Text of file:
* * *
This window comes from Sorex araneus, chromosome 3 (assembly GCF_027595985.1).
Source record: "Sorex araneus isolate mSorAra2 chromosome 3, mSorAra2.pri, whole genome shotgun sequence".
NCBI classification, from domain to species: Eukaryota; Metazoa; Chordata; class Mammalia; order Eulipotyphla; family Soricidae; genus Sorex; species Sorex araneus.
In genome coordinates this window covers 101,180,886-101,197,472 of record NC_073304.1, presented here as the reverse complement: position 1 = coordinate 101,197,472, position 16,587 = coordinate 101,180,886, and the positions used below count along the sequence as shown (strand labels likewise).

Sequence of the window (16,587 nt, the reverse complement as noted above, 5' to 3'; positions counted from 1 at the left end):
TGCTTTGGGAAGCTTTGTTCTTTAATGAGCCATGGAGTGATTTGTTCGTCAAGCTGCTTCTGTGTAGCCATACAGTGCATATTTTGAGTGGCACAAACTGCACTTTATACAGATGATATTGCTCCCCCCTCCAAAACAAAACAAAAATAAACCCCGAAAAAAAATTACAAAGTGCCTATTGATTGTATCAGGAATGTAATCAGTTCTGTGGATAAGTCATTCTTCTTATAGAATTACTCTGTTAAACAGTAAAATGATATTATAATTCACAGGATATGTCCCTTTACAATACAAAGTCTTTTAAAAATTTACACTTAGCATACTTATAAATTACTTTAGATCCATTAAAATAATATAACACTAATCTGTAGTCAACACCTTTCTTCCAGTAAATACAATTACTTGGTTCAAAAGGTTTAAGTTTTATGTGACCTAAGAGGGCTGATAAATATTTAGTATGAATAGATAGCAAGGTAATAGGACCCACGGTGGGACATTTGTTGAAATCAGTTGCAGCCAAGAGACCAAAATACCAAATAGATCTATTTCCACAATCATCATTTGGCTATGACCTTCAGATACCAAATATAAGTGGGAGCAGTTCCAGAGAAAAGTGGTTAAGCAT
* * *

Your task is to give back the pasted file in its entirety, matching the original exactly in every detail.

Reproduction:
This window comes from Sorex araneus, chromosome 3 (assembly GCF_027595985.1).
Source record: "Sorex araneus isolate mSorAra2 chromosome 3, mSorAra2.pri, whole genome shotgun sequence".
NCBI classification, from domain to species: Eukaryota; Metazoa; Chordata; class Mammalia; order Eulipotyphla; family Soricidae; genus Sorex; species Sorex araneus.
In genome coordinates this window covers 101,180,886-101,197,472 of record NC_073304.1, presented here as the reverse complement: position 1 = coordinate 101,197,472, position 16,587 = coordinate 101,180,886, and the positions used below count along the sequence as shown (strand labels likewise).

Sequence of the window (16,587 nt, the reverse complement as noted above, 5' to 3'; positions counted from 1 at the left end):
TGCTTTGGGAAGCTTTGTTCTTTAATGAGCCATGGAGTGATTTGTTCGTCAAGCTGCTTCTGTGTAGCCATACAGTGCATATTTTGAGTGGCACAAACTGCACTTTATACAGATGATATTGCTCCCCCCTCCAAAACAAAACAAAAATAAACCCCGAAAAAAAATTACAAAGTGCCTATTGATTGTATCAGGAATGTAATCAGTTCTGTGGATAAGTCATTCTTCTTATAGAATTACTCTGTTAAACAGTAAAATGATATTATAATTCACAGGATATGTCCCTTTACAATACAAAGTCTTTTAAAAATTTACACTTAGCATACTTATAAATTACTTTAGATCCATTAAAATAATATAACACTAATCTGTAGTCAACACCTTTCTTCCAGTAAATACAATTACTTGGTTCAAAAGGTTTAAGTTTTATGTGACCTAAGAGGGCTGATAAATATTTAGTATGAATAGATAGCAAGGTAATAGGACCCACGGTGGGACATTTGTTGAAATCAGTTGCAGCCAAGAGACCAAAATACCAAATAGATCTATTTCCACAATCATCATTTGGCTATGACCTTCAGATACCAAATATAAGTGGGAGCAGTTCCAGAGAAAAGTGGTTAAGCAT